Baha'i World Faith
The Baha'i World Faith claims to be a religion of unique
relevance to the modern world. Few cults are better adapted to
the mentality of the 20th century than this one. Its emphasis
upon rationalism, human rights, international peace, education,
equality of the sexes, and the eradication of all forms of
prejudice gives the Baha'i Faith a very broad base of appeal. The
Baha'i cry for one world religion appeals to the ecumenical
spirit of the age, especially in light of the continuing
insistence that Baha'is are in perfect harmony with the Christian
Faith. We will look into several areas of this cult.
The Baha'i World Faith has had its headquarters on Mt.
Carmel in Haifa, Israel, since 1949. In America the center for
the Baha'is is in Wilmette, Illinois, where a 3 million dollar
temple draws over 100,00 visitors a year according to their
spokesmen. Additional temples are located in Frankfurt, Germany;
Kampala, Uganda; and Sidney, Australia. Though each one is
different, they are all nine-sided (Nine has religious
significance to Baha'is) and each is covered with a dome.
Since they are convinced they have a message the entire
world should hear, Baha'is have a strong missionary emphasis.
They are active in more than 250 countries, and though world wide
missionary work has been limited to the 20th century, total
membership totals over 5 million. The 60's and the 70's witnessed
very strong growth, especially in the United States (special
emphasis in California), where a large percentage of the
membership consists of minorities and youth. California
membership constitutes over 25% of the membership of Baha'i.
The Baha'is have three levels of administration. A minimum
of nine believers is sufficient to constitute a local spiritual
assembly, which elects a nine member administrative body each
year. These centers have no clergy or house of worship. They
employ only teachers who conduct "Firesides" or discussion groups
in homes or Baha'i centers. The second level of Baha'i is the
National Spiritual Assembly of nine members elected each year by
the delegates to the faith's national conventions. The very top
level is the UNIVERSAL HOUSE OF JUSTICE, which is another nine
member body elected every FIVE years by the national spiritual
assemblies throughout the world. Although the House of Justice
serves presently as the governing body for a "world" religion,
its ultimate intention is to serve as the FINAL GOVERNING
AUTHORITY for ALL THE NATIONS OF THE WORLD.
It is amazing that most of the various texts found on this
faith are duplicates of the media handed out by BAHA'I
themselves! You will note here, however, that the author makes
careful examination of the HISTORICAL record and the BIBLICAL
record (if existent) to arrive at our text files. We can do no
different, so we stay away from Encyclopedia Brittanica, etc. and
look to History for the history of this cult.
Iran, the birthplace of the Baha'i Faith, has long been a
Muslim nation. The Persians (present day Iran) embraced the
Shi'ite sect of Islam rather than the larger, more democratic
Sunni sect, which is the more traditional form of Islam. The
Shi'ites believe that Ali, the son-in-law of Muhammad and the
last of the four universally recognized caliphs (rulers of the
faith in temporal matters), was succeeded to the caliphate by
twelve of his descendants, called Imams. The Shi'ite sect, alone,
recognizes these twelve as divinely appointed leaders of Islam,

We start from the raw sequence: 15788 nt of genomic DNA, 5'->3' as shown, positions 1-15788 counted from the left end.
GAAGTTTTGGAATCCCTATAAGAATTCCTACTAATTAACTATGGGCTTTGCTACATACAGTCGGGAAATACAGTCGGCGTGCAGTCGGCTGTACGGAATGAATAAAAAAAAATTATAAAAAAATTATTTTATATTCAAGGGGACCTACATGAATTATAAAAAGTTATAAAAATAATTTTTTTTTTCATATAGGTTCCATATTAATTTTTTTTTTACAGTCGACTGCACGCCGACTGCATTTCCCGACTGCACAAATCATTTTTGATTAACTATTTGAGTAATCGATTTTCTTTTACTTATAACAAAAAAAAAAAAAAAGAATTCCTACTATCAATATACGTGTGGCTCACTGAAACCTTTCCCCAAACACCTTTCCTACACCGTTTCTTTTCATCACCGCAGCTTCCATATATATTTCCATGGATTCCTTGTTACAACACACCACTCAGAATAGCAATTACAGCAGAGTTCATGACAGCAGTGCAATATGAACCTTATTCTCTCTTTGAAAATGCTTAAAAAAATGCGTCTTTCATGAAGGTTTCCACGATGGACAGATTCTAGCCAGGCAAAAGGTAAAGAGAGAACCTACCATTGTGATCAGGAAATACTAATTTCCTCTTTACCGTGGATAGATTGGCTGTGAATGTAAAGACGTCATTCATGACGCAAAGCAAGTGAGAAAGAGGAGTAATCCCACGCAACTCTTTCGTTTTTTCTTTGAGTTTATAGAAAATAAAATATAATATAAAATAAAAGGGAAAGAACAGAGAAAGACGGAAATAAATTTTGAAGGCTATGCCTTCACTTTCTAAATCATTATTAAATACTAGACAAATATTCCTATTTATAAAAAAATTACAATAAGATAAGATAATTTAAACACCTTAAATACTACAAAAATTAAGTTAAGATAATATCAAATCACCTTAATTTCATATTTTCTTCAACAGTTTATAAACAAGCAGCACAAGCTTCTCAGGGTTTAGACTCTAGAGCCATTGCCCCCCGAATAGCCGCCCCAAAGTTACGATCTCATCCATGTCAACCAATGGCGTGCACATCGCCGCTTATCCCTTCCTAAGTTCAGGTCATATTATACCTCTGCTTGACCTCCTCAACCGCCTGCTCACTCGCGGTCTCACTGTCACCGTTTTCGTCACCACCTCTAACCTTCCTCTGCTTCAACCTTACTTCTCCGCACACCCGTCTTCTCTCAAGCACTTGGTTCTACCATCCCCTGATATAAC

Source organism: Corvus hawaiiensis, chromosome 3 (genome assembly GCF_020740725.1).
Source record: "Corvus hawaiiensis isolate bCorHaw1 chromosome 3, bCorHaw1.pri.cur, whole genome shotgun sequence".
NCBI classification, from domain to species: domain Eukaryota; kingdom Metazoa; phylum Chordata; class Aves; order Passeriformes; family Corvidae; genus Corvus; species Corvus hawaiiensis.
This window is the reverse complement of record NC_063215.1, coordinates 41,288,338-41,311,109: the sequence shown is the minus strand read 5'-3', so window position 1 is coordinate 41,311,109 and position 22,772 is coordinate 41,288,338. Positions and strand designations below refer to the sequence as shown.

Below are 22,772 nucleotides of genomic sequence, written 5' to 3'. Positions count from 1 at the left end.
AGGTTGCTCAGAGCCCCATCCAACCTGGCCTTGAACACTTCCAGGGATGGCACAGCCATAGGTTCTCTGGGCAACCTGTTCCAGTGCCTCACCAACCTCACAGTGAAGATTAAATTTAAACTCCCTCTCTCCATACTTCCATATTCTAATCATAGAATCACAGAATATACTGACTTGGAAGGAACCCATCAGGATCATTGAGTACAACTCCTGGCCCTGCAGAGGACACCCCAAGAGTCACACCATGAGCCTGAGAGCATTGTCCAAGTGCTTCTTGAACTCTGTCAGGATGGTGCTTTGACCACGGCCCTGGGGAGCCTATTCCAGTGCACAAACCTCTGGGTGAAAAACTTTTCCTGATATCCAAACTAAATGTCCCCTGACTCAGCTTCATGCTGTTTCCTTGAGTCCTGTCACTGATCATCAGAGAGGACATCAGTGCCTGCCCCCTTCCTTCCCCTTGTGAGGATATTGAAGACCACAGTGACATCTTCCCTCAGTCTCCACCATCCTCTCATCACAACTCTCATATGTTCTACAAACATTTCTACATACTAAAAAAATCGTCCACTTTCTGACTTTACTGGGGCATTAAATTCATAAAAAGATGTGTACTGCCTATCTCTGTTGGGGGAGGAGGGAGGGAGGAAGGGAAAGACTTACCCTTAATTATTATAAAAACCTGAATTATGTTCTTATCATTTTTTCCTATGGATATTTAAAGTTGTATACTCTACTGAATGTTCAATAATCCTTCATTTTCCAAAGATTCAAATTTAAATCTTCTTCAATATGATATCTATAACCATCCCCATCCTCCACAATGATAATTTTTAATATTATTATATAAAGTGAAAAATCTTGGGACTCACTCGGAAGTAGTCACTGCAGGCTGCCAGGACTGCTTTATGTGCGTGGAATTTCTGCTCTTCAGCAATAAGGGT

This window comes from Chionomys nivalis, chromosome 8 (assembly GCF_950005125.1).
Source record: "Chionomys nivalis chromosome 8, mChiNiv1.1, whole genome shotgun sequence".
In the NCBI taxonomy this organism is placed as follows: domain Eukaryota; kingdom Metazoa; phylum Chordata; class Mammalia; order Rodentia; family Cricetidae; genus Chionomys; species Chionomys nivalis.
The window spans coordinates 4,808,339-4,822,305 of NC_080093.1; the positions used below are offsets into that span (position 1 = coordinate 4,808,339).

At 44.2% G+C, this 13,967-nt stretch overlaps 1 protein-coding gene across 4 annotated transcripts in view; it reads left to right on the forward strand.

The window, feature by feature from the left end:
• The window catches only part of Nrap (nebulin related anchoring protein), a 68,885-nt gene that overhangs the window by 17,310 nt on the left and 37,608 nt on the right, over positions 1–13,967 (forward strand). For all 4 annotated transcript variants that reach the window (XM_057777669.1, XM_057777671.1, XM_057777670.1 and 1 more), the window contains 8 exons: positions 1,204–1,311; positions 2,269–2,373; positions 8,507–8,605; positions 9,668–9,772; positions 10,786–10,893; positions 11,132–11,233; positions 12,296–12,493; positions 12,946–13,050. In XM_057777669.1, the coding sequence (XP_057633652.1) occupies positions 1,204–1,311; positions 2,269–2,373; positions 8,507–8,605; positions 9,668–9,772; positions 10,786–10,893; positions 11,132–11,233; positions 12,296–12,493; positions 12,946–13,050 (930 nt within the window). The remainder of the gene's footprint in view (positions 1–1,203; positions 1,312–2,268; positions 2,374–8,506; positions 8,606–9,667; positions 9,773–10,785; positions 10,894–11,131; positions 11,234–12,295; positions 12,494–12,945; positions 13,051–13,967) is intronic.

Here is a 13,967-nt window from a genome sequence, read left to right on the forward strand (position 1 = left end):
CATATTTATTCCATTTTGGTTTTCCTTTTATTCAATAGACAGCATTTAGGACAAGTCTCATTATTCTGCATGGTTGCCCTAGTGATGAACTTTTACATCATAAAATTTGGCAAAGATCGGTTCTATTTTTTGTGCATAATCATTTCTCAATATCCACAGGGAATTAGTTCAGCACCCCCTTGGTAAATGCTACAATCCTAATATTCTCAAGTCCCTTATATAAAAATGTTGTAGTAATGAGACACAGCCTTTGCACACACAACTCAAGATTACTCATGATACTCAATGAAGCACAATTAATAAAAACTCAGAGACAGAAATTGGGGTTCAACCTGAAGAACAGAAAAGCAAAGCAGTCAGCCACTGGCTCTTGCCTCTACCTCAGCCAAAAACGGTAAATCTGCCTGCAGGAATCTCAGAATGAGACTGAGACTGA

and they came to be regarded as sinless, supernatural beings. The
twelfth Imam mysteriously disappeared without leaving an heir,
and the belief began in the Shi'ites that he was still alive and
would one day return as the Messiah, or Mahdi. In addition, some
schools among the Shi'ites began to teach that the Imams were
manifestations of deity, a belief against orthodox Islam, which
denies even the possibility of divine incarnation.
Periodically, especially during times of oppression, men
would arise claiming to be the Hidden Imamorhis appointed channel
of grace. This was especially true in the early nineteenth
century when political and religious reform was badly needed in
Persia and when the 1,000 years that Shi'ite tradition affirmed
would pass between the disappearance and return of the Hidden
Imam was nearly completed. One such man was Shaykh Amad al-Ahsa,
whose followers were called "Shaykhis." He and his successor,
Sayyid Kazim, were both called Bab (The gate between the Hidden
Imam and mankind). They claimed to be in contact with the Hidden
Imam and proclaimed that he would soon become manifest.
After the death of Kazim, the sect became divided between
those who believed that the new successor was Hajji Karim Khan of
Kirman and a much larger faction which followed Sayyid Ali
Muhannad of Shiraz. The latter proclaimed in 1844 that he was the
Bab, a manifestation of God, the Mahdi for whom all had waited.
The first group continued under the name of Shaykhis; the latter
were called Babis.
Sayyid Ali Muhammad of Shirazwas born in 1820, descendant of
the family of Muhammad. He was quiet and modest and, as he grew
older, became studious and pious. He made a pilgrimage to the
shrine of the Imams near Bagdad, where he met Sayyid Kazim and
became strongly influenced by Shaykhi doctrine. When Kazim died,
the movement temporarily lacked a leader. Becoming convinced of
his own divine mission, the Bab gathered eighteen "apostles,"
whom he called the "Letters of the Living." They began to
proclaim vigorously his "divine" identity and mission, which met
with varying response in different cities. Some eagerly accepted
the "good news," while others reacted with hostility And, in some
cases, violence. "...in the History of Islam, putting forward a
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